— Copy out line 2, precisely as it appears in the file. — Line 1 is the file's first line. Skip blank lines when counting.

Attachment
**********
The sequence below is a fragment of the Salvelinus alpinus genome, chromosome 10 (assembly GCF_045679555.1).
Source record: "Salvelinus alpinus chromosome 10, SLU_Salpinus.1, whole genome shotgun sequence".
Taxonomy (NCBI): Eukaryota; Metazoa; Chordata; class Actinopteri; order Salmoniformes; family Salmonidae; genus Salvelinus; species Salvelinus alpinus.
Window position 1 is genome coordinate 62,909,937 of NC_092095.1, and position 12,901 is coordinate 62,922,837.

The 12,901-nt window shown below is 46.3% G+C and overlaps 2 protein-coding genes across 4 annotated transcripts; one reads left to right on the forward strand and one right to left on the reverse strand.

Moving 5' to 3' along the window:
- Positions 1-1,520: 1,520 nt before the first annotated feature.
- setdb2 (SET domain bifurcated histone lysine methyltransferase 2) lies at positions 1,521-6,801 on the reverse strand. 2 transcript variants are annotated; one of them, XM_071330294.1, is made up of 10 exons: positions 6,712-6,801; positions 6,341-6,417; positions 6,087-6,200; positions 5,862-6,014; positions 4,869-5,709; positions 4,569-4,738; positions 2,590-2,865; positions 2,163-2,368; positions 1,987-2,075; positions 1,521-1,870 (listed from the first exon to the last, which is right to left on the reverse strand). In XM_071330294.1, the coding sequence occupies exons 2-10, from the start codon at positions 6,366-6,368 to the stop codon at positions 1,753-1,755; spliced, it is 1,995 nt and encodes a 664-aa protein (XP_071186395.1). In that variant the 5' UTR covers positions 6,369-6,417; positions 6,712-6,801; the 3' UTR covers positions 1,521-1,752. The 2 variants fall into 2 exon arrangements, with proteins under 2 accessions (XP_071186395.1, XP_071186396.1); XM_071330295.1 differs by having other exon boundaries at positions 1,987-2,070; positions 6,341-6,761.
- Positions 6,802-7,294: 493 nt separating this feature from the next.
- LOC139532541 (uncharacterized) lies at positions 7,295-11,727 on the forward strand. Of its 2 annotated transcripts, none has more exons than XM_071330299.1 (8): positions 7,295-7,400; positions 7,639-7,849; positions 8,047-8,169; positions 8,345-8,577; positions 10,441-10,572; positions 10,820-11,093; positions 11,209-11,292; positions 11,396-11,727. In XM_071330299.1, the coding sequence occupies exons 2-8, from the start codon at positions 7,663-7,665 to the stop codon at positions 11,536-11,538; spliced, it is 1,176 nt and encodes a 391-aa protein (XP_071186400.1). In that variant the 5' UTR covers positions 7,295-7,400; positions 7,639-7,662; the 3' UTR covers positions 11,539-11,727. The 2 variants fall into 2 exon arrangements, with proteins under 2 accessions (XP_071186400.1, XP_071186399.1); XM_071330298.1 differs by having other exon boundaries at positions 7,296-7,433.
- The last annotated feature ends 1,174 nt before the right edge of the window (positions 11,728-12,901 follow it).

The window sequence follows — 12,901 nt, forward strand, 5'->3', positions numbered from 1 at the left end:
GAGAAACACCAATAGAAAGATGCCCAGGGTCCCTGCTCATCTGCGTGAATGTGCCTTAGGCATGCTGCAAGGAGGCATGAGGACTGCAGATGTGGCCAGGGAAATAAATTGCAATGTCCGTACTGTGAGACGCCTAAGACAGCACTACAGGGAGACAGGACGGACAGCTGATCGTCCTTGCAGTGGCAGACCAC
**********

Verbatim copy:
Source record: "Salvelinus alpinus chromosome 10, SLU_Salpinus.1, whole genome shotgun sequence".